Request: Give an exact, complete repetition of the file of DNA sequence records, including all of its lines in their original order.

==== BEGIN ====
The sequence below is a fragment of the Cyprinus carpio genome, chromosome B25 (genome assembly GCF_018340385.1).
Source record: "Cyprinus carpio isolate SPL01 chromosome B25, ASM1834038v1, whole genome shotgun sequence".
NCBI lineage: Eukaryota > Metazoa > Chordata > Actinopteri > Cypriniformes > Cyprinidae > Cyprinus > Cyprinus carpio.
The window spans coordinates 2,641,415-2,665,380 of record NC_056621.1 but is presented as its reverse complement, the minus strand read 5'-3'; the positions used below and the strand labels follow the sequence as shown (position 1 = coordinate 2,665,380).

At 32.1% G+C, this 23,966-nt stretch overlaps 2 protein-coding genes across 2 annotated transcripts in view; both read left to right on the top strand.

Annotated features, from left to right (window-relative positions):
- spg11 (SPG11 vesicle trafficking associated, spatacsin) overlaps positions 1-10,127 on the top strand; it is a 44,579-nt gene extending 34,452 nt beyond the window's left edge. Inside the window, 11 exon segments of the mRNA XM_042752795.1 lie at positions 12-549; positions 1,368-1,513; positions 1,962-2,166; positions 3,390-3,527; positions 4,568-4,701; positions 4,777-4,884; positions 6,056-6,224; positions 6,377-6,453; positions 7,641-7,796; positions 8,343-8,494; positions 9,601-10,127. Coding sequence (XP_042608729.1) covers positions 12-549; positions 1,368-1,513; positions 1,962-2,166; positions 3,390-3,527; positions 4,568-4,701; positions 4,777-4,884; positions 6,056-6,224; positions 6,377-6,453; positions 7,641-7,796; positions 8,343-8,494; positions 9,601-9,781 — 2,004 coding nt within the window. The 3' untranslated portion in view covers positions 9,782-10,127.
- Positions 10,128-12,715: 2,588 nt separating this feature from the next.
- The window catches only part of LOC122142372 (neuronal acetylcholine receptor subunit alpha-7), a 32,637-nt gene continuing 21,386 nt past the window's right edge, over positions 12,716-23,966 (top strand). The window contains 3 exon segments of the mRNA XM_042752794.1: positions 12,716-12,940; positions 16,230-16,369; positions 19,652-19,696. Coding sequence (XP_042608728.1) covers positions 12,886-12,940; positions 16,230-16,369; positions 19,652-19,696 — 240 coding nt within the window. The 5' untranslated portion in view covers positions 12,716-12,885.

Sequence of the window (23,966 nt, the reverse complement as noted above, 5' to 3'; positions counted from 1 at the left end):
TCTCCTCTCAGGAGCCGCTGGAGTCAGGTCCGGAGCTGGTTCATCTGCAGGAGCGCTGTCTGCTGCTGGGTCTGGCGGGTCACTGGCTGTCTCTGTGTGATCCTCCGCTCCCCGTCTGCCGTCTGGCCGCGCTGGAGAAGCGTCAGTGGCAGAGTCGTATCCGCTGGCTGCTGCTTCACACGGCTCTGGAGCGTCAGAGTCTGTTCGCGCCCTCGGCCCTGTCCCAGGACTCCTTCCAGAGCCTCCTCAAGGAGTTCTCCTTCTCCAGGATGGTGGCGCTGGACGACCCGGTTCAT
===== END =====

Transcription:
The sequence below is a fragment of the Cyprinus carpio genome, chromosome B25 (genome assembly GCF_018340385.1).
Source record: "Cyprinus carpio isolate SPL01 chromosome B25, ASM1834038v1, whole genome shotgun sequence".
NCBI lineage: Eukaryota > Metazoa > Chordata > Actinopteri > Cypriniformes > Cyprinidae > Cyprinus > Cyprinus carpio.
The window spans coordinates 2,641,415-2,665,380 of record NC_056621.1 but is presented as its reverse complement, the minus strand read 5'-3'; the positions used below and the strand labels follow the sequence as shown (position 1 = coordinate 2,665,380).

At 32.1% G+C, this 23,966-nt stretch overlaps 2 protein-coding genes across 2 annotated transcripts in view; both read left to right on the top strand.

Annotated features, from left to right (window-relative positions):
- spg11 (SPG11 vesicle trafficking associated, spatacsin) overlaps positions 1-10,127 on the top strand; it is a 44,579-nt gene extending 34,452 nt beyond the window's left edge. Inside the window, 11 exon segments of the mRNA XM_042752795.1 lie at positions 12-549; positions 1,368-1,513; positions 1,962-2,166; positions 3,390-3,527; positions 4,568-4,701; positions 4,777-4,884; positions 6,056-6,224; positions 6,377-6,453; positions 7,641-7,796; positions 8,343-8,494; positions 9,601-10,127. Coding sequence (XP_042608729.1) covers positions 12-549; positions 1,368-1,513; positions 1,962-2,166; positions 3,390-3,527; positions 4,568-4,701; positions 4,777-4,884; positions 6,056-6,224; positions 6,377-6,453; positions 7,641-7,796; positions 8,343-8,494; positions 9,601-9,781 — 2,004 coding nt within the window. The 3' untranslated portion in view covers positions 9,782-10,127.
- Positions 10,128-12,715: 2,588 nt separating this feature from the next.
- The window catches only part of LOC122142372 (neuronal acetylcholine receptor subunit alpha-7), a 32,637-nt gene continuing 21,386 nt past the window's right edge, over positions 12,716-23,966 (top strand). The window contains 3 exon segments of the mRNA XM_042752794.1: positions 12,716-12,940; positions 16,230-16,369; positions 19,652-19,696. Coding sequence (XP_042608728.1) covers positions 12,886-12,940; positions 16,230-16,369; positions 19,652-19,696 — 240 coding nt within the window. The 5' untranslated portion in view covers positions 12,716-12,885.

Sequence of the window (23,966 nt, the reverse complement as noted above, 5' to 3'; positions counted from 1 at the left end):
TCTCCTCTCAGGAGCCGCTGGAGTCAGGTCCGGAGCTGGTTCATCTGCAGGAGCGCTGTCTGCTGCTGGGTCTGGCGGGTCACTGGCTGTCTCTGTGTGATCCTCCGCTCCCCGTCTGCCGTCTGGCCGCGCTGGAGAAGCGTCAGTGGCAGAGTCGTATCCGCTGGCTGCTGCTTCACACGGCTCTGGAGCGTCAGAGTCTGTTCGCGCCCTCGGCCCTGTCCCAGGACTCCTTCCAGAGCCTCCTCAAGGAGTTCTCCTTCTCCAGGATGGTGGCGCTGGACGACCCGGTTCAT